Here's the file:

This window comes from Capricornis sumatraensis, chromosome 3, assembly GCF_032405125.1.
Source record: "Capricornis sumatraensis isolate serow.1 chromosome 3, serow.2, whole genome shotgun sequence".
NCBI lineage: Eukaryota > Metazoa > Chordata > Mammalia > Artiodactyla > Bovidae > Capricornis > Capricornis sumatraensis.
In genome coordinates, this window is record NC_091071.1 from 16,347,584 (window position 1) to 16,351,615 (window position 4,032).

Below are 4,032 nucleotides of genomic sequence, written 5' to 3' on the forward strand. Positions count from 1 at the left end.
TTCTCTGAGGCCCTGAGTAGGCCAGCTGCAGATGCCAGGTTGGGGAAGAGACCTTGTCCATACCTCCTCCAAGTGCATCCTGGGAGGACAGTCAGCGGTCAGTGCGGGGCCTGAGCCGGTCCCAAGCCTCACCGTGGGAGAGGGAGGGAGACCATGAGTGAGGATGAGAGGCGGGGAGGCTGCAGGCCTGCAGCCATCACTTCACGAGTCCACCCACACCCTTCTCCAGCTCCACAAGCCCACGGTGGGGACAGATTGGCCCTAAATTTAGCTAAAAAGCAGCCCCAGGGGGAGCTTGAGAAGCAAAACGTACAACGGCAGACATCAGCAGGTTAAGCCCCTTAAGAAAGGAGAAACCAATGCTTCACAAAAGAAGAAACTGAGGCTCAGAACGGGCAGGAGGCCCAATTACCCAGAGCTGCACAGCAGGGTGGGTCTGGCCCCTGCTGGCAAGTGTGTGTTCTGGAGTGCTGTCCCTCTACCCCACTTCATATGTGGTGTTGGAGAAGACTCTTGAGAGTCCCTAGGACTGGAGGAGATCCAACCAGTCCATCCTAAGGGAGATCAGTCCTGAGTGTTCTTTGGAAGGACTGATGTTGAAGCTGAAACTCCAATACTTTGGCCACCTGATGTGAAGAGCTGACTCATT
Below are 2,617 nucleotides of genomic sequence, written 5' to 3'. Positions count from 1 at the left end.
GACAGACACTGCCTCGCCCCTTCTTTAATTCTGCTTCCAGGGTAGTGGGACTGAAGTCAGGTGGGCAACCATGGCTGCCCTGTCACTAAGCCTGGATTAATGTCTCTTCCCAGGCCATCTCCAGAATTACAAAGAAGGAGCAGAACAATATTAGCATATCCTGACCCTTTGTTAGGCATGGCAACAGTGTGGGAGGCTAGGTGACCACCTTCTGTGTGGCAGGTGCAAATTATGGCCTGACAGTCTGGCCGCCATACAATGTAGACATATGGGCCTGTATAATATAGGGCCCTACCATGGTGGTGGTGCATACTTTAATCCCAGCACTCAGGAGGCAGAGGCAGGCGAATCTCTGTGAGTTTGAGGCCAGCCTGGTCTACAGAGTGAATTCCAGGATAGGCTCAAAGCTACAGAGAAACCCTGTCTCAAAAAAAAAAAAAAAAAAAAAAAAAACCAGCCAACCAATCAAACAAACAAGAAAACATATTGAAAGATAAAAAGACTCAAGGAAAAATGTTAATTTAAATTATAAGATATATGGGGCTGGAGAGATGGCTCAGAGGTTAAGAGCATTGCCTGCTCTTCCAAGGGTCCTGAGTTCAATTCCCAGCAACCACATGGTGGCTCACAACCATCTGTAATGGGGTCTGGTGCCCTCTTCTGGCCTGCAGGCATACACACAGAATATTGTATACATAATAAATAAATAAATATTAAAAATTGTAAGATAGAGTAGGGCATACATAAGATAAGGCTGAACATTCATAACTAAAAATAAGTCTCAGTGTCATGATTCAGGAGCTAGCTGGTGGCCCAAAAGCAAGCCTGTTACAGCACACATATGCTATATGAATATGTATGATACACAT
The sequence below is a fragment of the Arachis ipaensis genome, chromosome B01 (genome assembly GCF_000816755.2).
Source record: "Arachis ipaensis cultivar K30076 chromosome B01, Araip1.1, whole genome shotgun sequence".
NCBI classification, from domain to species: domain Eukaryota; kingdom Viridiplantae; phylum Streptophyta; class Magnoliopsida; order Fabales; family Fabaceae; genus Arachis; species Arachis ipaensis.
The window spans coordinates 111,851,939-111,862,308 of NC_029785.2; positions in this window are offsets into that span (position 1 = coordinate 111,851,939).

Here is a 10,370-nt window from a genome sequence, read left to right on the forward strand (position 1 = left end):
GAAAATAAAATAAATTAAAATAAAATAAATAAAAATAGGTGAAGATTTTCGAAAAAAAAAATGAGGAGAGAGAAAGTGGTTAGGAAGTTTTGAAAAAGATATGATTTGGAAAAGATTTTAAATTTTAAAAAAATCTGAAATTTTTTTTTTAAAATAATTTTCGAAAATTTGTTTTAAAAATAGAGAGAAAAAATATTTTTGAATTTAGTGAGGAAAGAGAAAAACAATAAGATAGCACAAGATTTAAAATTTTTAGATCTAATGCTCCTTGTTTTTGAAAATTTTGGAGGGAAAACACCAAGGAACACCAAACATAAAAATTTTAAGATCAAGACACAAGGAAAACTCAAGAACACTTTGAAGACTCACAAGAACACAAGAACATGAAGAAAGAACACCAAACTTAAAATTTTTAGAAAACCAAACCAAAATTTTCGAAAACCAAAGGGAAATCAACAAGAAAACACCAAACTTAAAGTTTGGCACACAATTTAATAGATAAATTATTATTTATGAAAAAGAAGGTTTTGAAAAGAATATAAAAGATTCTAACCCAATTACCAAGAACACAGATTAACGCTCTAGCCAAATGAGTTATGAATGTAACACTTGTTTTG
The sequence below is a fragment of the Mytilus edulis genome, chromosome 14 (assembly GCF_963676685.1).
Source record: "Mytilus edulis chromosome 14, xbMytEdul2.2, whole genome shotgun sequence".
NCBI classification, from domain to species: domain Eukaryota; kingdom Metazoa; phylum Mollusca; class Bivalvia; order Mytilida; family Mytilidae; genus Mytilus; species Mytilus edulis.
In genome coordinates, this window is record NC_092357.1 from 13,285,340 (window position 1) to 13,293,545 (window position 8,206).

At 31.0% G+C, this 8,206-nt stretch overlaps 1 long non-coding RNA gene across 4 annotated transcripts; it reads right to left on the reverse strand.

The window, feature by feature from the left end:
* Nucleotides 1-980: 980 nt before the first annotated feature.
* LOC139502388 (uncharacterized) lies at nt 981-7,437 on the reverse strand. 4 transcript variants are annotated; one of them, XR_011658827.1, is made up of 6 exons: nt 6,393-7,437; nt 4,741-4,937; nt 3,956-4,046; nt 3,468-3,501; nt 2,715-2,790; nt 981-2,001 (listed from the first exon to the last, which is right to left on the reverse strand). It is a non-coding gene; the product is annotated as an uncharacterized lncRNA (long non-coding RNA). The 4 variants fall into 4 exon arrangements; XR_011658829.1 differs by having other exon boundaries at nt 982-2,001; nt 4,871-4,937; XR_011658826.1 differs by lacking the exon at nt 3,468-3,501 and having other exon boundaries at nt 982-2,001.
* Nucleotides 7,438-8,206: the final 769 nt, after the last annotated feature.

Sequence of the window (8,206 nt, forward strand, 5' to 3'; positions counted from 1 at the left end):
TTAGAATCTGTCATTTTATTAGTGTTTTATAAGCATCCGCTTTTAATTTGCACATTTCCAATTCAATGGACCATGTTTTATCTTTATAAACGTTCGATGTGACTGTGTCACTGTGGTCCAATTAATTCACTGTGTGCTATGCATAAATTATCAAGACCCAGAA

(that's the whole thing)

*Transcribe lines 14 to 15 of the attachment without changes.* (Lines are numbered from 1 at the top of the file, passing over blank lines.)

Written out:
GAAAATAAAATAAATTAAAATAAAATAAATAAAAATAGGTGAAGATTTTCGAAAAAAAAAATGAGGAGAGAGAAAGTGGTTAGGAAGTTTTGAAAAAGATATGATTTGGAAAAGATTTTAAATTTTAAAAAAATCTGAAATTTTTTTTTTAAAATAATTTTCGAAAATTTGTTTTAAAAATAGAGAGAAAAAATATTTTTGAATTTAGTGAGGAAAGAGAAAAACAATAAGATAGCACAAGATTTAAAATTTTTAGATCTAATGCTCCTTGTTTTTGAAAATTTTGGAGGGAAAACACCAAGGAACACCAAACATAAAAATTTTAAGATCAAGACACAAGGAAAACTCAAGAACACTTTGAAGACTCACAAGAACACAAGAACATGAAGAAAGAACACCAAACTTAAAATTTTTAGAAAACCAAACCAAAATTTTCGAAAACCAAAGGGAAATCAACAAGAAAACACCAAACTTAAAGTTTGGCACACAATTTAATAGATAAATTATTATTTATGAAAAAGAAGGTTTTGAAAAGAATATAAAAGATTCTAACCCAATTACCAAGAACACAGATTAACGCTCTAGCCAAATGAGTTATGAATGTAACACTTGTTTTG
The sequence below is a fragment of the Mytilus edulis genome, chromosome 14 (assembly GCF_963676685.1).